There's nothing quite as annoying as someone who posts over and over again, showing the same errors, or rather, 'slip-ups', in outfits when they've already been advised against it. It's even worse when they lash out, saying they're just 'being themselves' and 'expressing their individuality'. It's truly frustrating for people who spend time trying to help, and can be the reason behind many hurtful outbursts.
People do not spend time giving advice just to peeve you. If criticism upsets you, then don't post pictures, it's as simple as that.

Another thing, don't get upset when someone says something straight out. Of course, I did say earlier in this post that people should not tear strips off someone when giving critique, but that doesn't mean some people don't mince their words. If someone says that a skirt you have is awful, or that an item of clothing doesn't flatter you, don't get upset about it, but do give it a little bit of thought. There may be some truth in the comment.

Of course, there can be some people who simply want to tick others off. If someone tells you to stop wearing Lolita, then ignore them. There is a style for everyone, and a dress style for every shape girl (or boy ^-^).


All in all, it's a case of 'Treat others as you would like to be treated.' So remember your manners (yes, they matter online too!) and remember, don't take it too seriously!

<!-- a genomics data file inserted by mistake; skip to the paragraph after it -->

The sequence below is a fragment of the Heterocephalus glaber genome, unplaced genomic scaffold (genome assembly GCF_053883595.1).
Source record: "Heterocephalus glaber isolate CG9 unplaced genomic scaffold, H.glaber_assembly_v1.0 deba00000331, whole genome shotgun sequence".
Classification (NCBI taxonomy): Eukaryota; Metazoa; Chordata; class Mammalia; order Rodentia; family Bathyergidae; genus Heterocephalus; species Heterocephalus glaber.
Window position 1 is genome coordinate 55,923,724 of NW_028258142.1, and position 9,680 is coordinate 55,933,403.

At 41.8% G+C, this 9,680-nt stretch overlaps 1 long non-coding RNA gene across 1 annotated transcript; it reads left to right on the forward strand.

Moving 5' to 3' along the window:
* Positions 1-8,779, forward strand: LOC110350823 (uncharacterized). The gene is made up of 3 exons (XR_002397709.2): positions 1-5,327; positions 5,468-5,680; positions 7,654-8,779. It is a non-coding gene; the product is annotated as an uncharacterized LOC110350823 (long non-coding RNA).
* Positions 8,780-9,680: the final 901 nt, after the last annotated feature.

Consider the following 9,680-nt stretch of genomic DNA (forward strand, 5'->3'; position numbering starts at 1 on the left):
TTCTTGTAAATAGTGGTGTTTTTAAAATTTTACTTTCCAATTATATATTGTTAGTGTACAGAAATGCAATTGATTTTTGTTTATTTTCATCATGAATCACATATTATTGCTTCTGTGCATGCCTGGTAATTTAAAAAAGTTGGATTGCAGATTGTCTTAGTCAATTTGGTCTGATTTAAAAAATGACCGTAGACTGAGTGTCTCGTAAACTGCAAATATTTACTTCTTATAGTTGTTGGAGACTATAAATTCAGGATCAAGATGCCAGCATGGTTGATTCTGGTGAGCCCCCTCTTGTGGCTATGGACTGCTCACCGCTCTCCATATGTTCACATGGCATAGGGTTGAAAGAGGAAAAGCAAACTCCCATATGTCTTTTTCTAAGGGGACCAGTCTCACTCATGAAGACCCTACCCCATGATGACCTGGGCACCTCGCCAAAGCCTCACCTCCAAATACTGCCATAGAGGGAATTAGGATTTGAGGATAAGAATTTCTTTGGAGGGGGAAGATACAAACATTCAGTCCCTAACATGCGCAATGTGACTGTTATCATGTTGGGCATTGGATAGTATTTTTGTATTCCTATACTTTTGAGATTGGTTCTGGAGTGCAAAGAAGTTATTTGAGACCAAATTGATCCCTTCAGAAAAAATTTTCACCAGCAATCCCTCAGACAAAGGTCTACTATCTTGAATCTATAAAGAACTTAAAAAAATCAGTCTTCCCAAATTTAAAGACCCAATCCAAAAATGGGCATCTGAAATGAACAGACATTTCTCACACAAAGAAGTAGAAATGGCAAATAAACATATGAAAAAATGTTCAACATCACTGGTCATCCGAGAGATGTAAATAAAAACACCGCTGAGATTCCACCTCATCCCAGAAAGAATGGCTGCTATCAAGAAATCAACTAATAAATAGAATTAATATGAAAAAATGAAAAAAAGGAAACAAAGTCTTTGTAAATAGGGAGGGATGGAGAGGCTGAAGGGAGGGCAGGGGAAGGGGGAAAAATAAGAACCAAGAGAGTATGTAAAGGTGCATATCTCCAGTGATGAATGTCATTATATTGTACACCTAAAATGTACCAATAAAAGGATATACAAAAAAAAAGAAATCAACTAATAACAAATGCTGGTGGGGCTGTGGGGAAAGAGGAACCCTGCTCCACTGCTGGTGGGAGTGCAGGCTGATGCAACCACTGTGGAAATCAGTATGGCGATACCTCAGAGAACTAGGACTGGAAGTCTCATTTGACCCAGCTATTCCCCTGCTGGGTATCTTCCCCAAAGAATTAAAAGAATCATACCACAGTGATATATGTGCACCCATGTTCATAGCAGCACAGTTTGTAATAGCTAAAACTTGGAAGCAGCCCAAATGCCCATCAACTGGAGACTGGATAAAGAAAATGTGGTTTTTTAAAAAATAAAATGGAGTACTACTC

5 comments:

  1. I agree with this wholeheartedly! You found the happy medium between being too harsh and too soft on people looking for critiques. (It's Alicornia, by the way! I felt like commenting... :P)

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  2. Thank you so much for you comment! (The first to my blog by the way! :D) Mmm, I just find that some people are either like 'FKCUING NOOBS!' or 'EGL BTICHFACES!!11'... so here's a nice balanced look at things :P
    xo

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  3. SO true! People need to stop thinking they are above the rest of us, learners and elitists are both in the same boat when it comes to manners and others feelings.

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  4. I can see how a lolita-crazy 13 year old maybe doesn't want to take critique (lots of us have been there...), but then they shouldn't post their photos online. Thus if someone trashes you for giving concrit, you shouldn't feel guilty about it. I think that's the only point you didn't cover, other than that, I super-agree!

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  5. Hmm I understand where you're going here with this, and I do agree that criticism should be given in constructive ways.

    I just get irritated when I post an outfit online (not on a Lolita community, mind you) and I still get the whole "you're doing Lolita wrong, rawr!" comments. It's like....I'm technically not wearing Lolita. I know the skirt is the wrong shape and size.  I know I'm not wearing stockings.

    It just bothers me that I can't actually wear any of my Lolita clothing out and about in a non-Lolita way without getting flack for it.